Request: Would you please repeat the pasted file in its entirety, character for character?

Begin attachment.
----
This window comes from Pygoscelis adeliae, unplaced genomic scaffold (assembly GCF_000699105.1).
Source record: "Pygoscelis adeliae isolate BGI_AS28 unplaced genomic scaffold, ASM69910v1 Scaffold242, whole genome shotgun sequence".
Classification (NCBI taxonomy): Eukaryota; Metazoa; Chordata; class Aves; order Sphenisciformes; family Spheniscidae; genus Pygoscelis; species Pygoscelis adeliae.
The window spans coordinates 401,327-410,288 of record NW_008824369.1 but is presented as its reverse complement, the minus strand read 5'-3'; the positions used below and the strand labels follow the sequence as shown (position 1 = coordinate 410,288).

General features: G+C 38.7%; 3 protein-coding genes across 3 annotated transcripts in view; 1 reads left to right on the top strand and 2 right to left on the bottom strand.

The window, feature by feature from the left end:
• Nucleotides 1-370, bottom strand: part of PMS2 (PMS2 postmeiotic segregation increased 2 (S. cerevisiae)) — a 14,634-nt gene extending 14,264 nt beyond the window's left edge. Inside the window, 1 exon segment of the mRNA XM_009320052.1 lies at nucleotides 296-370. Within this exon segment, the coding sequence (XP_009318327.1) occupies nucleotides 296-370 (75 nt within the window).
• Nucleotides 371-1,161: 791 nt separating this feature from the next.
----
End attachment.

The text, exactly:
This window comes from Pygoscelis adeliae, unplaced genomic scaffold (assembly GCF_000699105.1).
Source record: "Pygoscelis adeliae isolate BGI_AS28 unplaced genomic scaffold, ASM69910v1 Scaffold242, whole genome shotgun sequence".
Classification (NCBI taxonomy): Eukaryota; Metazoa; Chordata; class Aves; order Sphenisciformes; family Spheniscidae; genus Pygoscelis; species Pygoscelis adeliae.
The window spans coordinates 401,327-410,288 of record NW_008824369.1 but is presented as its reverse complement, the minus strand read 5'-3'; the positions used below and the strand labels follow the sequence as shown (position 1 = coordinate 410,288).

General features: G+C 38.7%; 3 protein-coding genes across 3 annotated transcripts in view; 1 reads left to right on the top strand and 2 right to left on the bottom strand.

The window, feature by feature from the left end:
• Nucleotides 1-370, bottom strand: part of PMS2 (PMS2 postmeiotic segregation increased 2 (S. cerevisiae)) — a 14,634-nt gene extending 14,264 nt beyond the window's left edge. Inside the window, 1 exon segment of the mRNA XM_009320052.1 lies at nucleotides 296-370. Within this exon segment, the coding sequence (XP_009318327.1) occupies nucleotides 296-370 (75 nt within the window).
• Nucleotides 371-1,161: 791 nt separating this feature from the next.